Salmon Country. But I don't know, maybe that'll change
by the time I get it. With this being my third time
out to BC and having travelled all over the place in
BC... And I keep journals when I travel, too. You'll
find that pieces grow from a phrase, you know? A
phrase will expand into three sentences, and from
there it's into several paragraphs. And from there it
just grows. But I like the way a phrase trips off the
tongue and tickles the ear as well as the funnybone.

GM: I was going to say, you're a real wordsmith. You
should get paid by the word.
RJ: (laughs) I'll keep that in mind.

GM: I know a lot of comics will get up on stage with
just sort of an idea and they can phrase it any way
they want at the time, but some are very meticulous in
the word order and the precision of the word.
RJ: I think precision is one of the major elements
that goes into the alchemy of a joke. Some of my
pieces are very closely structured and written. But
then again, lately I've been throwing it up in the air
and seeing how it lands. Oh yeah, man, it's been a
riot these last couple of tours. With that last
special we shot in Calgary, if there was any note we
had from the network it was, "Just have fun." I know
that seems pretty simple, but when I went back for my
tour of the east coast - I did 25 dates across
Atlantic Canada through the fall and early winter - I
had an old pal show up in the audience from my
university days and he said, "Geez, Ron, it's just
like we were back on the floor at Acadia with the bong
again and you were riffing." Not to say... It's a
double espresso now before the show. But it's nice to
know that after 26 years the energy is back to the
purity of that place where it started, which was just
having fun, where it was just riffing. And that's
really the pocket that you want to find yourself in.

GM: Us it difficult with such a structured act to make
it sound so fresh?
RJ: I think that's where my years as an actor come in,
you know? I mean, I was an actor for 17 years.
Although I certainly wasn't an award-winning thespian.
I did hone my craft like most journeymen actors do in
Canada, man. You're trying to get your message across
in a 30-second commercial ad. You do thirty takes and
it's gotta be concise whether you're doing commercials
on TV or voiceovers or guest spots or the occasional
film role. It all coalesced into my show. You can't
negate 26 years of being in the comedy trenches. You
learn shit.

GM: How long have you been doing standup?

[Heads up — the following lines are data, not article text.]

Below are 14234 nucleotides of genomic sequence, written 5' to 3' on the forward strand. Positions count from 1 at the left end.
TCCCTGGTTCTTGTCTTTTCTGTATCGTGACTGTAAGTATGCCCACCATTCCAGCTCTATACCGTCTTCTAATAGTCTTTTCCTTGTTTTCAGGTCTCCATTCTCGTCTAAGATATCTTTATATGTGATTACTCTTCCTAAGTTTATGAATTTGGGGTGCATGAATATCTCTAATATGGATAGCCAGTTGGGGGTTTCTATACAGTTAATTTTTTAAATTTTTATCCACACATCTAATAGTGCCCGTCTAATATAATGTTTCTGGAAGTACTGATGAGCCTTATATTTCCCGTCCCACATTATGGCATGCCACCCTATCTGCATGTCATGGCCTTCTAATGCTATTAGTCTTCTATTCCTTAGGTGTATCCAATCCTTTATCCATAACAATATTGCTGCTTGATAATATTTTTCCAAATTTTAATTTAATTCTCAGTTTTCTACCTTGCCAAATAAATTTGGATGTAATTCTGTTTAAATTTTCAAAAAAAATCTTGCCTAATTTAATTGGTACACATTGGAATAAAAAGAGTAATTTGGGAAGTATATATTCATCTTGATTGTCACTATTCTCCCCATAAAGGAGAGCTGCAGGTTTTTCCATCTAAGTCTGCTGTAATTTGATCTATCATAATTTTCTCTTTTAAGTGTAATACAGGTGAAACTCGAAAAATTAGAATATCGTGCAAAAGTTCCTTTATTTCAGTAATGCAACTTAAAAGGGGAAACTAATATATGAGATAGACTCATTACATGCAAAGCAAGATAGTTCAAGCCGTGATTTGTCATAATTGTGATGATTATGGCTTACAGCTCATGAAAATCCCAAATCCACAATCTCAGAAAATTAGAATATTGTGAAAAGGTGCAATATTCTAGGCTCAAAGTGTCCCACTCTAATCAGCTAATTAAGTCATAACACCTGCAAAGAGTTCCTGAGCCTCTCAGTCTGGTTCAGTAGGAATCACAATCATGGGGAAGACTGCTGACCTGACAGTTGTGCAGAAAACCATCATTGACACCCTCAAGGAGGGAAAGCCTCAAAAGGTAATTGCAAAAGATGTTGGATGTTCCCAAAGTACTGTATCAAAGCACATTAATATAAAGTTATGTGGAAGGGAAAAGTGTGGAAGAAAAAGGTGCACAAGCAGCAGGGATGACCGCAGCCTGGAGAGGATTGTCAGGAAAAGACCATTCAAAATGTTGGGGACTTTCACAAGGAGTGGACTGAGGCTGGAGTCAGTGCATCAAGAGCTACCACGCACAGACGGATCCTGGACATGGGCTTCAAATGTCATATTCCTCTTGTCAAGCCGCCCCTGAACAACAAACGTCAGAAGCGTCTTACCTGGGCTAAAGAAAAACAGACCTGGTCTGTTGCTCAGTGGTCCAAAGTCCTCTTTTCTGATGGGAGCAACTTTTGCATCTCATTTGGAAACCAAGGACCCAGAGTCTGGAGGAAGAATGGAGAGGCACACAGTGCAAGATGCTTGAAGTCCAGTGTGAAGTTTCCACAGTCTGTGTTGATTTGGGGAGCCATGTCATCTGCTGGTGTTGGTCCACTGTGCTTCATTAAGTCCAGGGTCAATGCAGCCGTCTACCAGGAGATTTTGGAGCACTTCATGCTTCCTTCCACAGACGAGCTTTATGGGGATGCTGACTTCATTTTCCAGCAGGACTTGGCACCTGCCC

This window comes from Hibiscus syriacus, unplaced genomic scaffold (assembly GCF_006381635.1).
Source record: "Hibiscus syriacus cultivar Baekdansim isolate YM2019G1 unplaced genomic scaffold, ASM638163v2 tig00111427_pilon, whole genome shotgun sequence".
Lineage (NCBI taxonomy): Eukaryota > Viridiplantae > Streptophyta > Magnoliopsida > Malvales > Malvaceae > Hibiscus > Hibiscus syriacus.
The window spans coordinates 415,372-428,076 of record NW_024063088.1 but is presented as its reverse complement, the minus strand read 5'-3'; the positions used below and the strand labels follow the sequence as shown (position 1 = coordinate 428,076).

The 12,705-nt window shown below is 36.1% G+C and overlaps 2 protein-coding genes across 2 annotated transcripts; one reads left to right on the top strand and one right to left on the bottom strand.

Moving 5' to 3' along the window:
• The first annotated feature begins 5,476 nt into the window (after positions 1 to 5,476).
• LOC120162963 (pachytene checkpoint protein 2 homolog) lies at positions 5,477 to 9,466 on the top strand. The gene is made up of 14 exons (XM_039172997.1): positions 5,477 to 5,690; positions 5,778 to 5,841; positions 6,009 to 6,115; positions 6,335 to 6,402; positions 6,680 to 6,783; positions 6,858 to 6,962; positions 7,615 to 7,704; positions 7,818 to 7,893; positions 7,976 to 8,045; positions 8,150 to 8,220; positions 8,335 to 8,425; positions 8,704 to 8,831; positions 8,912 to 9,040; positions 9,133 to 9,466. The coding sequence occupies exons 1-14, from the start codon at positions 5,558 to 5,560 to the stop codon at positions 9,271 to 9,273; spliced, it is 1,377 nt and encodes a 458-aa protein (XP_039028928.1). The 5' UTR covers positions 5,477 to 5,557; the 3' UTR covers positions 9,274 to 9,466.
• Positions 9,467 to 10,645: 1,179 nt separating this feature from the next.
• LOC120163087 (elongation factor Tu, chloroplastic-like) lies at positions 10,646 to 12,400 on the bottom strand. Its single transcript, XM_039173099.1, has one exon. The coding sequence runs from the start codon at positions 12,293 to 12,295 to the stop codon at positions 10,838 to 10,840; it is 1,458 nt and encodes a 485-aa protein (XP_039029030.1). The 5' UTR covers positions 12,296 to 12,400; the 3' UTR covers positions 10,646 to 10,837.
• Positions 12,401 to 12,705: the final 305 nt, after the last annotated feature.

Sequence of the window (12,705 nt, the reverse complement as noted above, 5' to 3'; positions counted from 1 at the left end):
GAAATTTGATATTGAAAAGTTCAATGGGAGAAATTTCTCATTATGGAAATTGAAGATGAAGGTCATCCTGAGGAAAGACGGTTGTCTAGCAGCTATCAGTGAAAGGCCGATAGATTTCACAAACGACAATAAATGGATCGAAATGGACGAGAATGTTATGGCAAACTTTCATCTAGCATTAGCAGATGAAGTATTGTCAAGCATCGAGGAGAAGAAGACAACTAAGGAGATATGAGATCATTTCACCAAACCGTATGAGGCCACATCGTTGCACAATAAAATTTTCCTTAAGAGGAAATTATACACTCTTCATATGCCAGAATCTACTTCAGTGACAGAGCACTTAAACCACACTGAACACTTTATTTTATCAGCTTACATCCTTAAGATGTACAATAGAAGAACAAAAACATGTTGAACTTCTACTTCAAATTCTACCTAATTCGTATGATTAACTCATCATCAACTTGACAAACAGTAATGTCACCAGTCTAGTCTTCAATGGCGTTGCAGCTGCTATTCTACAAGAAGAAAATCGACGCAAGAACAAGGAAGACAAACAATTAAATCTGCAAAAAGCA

RJ: I got my first cheque for standup in January of

GM: What led you there after being an actor for so
RJ: Well, it was a calling. Because I was always meant
to be a comedian, you know? I could always work a
kitchen and work a classroom and subsequently a lounge
here and there in university days. I was on mainstage
at Second City in the heady days of SCTV and stuff
when the standard to aspire to was on TV all the time.
There was always an idea that this is the way it's
supposed to be done. Not from the SCTV guys, mind you,
but within the political context of my cast, you know?
That there was a way of doing things; that Second City
had a template and almost a comedic mandate, if you
will.  And I was always running against the grain with
that. It wasn't until I got back from California, my
three years down there, and wrote my first one-man
show, that I started stepping into the world of my own
comedic voice. But it was something that you just had
to do. I'm sure any comedian who is half proficient at
his profession will tell you that... Well, it
validates the journey, man. It's a great opportunity
to make sense of the chaos we're all walking through,
right? My show covers everything from going to church
with my grandmother while she wears that fur hat on
her head that's still got the fox head on it and those
beady, jeezly eyes made in the bowels of hell that are
always gawking at you in church, or whether I'm lost
today in Future Shop way out of my depth, wandering
the aisles of consumer excess. Your stories become
their stories and the specific becomes universal.

GM: Every show that you do...
RJ: ... is different.

GM: Does it start out with a theme? Or do you realize
what that is after or while you're writing it?
RJ: It's six of one, half a dozen of the other. I'll
write these pieces and there's notepads with
scribblings on them and foolscap, and then it'll go
into the computer but you gotta make sure that you
don't put it from the foolscap into the computer too
soon. If you put that ingredient into the computer too
soon it becomes too structured and rigid. What's
important is how it's linked with the segues, you
know? The segues are the thematic structure that holds
the audience's mind to the line.

GM: Yours are so smooth that you go, "Hey, how did we
end up over here?"
RJ: Exactly. And that's the magic of it. And that's
what I like. That's where I've found myself lately,
taking a tangent in the forest, if you'll pardon the
metaphor. I'll usually say, "Sometimes I take a
tangent in my shows but hold on. Just bear with me. I
always take a compass reading. You think you might be
lost, but lo and behold the sun has revealed a path.
We're on our way to the meadow again and no one's been
eaten." This old British vaudevillian passed away a
couple of years ago at the age of 93. And they said,
"Any comments on 90 years in the business?" I think
he'd been in the business since his old man was
dwarf-tossing him in Liverpool. And he said, "Yeah,
comedy is the longest apprenticeship in the world."